This quotation contains the essence of Mr. Fitch's attitude toward life. It shows him prone to place idea throughout his work in a secondary position, and he thus unconsciously became a very true critic of himself. For he was given to infuse into his picturesque entertainments some small semblance of ideas, which, while not seemingly vital, were so commonplace as to have intimate connection with the human side of his audiences. "The Climbers," "The Girl with the Green Eyes," "The Girl and the Judge," "Her Own Way," — each of these contains an element of live meaning, apart from the mere interest of story or attractiveness of scene; and this very presence of a suggestion of the vital spark in drama is what made one most regretful regarding Mr. Fitch as a dramatist. For he had that within him, out of which worthy dramatic literature might have been evolved.

The general impression was that he did not make good, for the very reason that his ideas never seemed to arrive. That he was not consciously imitative of foreign models is observable by the fact that whenever he attempted to absorb foreign situations, whenever he adapted French pieces; such as "Sapho," those qualities for which he might be justly praised were either corrupted or wholly absent from the scene. But Mr. Fitch was not indifferent to foreign activity, especially as manifest in the modern French dramas. Curiously, he welcomed in them just those large and significant characteristics which, had he possessed them, would have placed him in the front ranks of the progressive dramatic movement. He once said: "No one at the present moment is getting the essence of his environment in thought, word, and deed, as Hervieu, Lavedan, Donnay, Capus: Capus with the idea for the basic principle, the idea serious; Lavedan and Donnay, the idea social; Capus all sorts of ideas together, any old idea so long as it is always life — especially the life superficial, with the undercurrent really kept under."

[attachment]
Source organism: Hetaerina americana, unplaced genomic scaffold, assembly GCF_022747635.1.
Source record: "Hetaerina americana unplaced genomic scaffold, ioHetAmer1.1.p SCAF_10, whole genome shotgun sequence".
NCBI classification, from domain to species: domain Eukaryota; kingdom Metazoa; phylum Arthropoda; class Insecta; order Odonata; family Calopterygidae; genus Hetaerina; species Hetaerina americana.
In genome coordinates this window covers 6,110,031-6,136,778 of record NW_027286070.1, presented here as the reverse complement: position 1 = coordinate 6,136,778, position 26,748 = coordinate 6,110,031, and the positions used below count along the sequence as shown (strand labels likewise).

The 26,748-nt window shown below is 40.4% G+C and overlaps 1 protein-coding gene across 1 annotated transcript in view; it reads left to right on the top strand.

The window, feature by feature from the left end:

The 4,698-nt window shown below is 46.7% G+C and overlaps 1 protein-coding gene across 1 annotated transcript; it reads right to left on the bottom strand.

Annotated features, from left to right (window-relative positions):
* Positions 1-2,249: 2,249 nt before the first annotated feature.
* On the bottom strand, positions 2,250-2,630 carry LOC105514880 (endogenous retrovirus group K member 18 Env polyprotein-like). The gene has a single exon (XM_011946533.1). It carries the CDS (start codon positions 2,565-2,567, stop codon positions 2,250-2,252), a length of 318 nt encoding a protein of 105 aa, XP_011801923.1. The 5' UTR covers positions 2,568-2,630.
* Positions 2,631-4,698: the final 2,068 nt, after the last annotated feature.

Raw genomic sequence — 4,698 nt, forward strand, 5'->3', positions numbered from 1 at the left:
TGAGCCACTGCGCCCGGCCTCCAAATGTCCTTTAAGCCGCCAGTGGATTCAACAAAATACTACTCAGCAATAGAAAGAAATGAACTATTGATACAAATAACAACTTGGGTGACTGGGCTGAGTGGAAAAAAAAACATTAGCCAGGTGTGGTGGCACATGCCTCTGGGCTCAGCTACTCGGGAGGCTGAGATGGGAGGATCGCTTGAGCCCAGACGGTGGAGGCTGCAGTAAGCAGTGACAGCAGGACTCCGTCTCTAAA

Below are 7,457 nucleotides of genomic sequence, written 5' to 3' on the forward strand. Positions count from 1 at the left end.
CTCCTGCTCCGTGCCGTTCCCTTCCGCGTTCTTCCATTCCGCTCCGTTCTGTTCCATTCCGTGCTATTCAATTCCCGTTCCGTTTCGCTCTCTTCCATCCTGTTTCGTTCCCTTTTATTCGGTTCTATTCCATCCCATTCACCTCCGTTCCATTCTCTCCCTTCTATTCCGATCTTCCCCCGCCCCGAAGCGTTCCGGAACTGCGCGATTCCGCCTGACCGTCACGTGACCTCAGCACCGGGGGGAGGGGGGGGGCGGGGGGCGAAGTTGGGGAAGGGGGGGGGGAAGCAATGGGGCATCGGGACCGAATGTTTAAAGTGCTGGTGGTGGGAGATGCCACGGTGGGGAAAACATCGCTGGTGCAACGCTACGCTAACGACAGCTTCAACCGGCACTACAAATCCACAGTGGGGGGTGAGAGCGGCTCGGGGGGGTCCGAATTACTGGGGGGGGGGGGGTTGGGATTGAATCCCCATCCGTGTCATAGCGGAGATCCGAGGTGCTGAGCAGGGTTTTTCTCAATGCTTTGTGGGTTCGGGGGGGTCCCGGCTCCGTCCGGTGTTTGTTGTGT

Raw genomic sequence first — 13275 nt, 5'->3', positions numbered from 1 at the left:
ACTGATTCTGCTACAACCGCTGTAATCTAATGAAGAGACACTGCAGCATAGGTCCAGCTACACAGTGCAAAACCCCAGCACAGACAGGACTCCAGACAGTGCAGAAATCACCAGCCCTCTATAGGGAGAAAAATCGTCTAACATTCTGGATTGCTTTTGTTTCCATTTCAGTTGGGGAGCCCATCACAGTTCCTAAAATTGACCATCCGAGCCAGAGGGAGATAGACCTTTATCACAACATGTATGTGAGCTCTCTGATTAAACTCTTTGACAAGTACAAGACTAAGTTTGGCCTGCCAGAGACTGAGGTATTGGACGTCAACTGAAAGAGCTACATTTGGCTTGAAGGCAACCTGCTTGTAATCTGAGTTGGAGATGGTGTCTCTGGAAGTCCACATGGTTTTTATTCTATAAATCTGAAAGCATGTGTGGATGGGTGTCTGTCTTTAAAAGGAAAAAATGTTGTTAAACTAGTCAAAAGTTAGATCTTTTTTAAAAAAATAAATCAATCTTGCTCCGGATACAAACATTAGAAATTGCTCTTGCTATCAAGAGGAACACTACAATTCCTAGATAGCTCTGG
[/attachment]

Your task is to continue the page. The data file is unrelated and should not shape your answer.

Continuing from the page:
Our American dramatist has, during the past decade, developed within himself a tremendous sense of locality. This is very natural, considering his keenness of observation. But he has not yet sufficiently balanced this observation with an intellectual perspective of those characteristics which go to make the nation. We could more readily describe Mr. Fitch by saying that he was a typical New York dramatist, than a typical American dramatist; for the conventions running through his plays are those of a society which is common to New York City. Even in his scenic indications, he preferred to appeal to the local sense of New Yorkers. His " Major Andr้," played at the Savoy Theatre, was supposed to have taken place in an old colonial residence situated exactly on the spot occupied by the Savoy Theatre itself. His " Glad of It" had one act behind the scenes of the Savoy Theatre. His " Captain Jinks of the Horse Marines" opened on the docks of the Cunard Steamship Company. The last two acts of "The Truth" were laid in a Harlem flat. "Girls" was filled with allusions to apartment life in New York, which only New Yorkers could fully appreciate.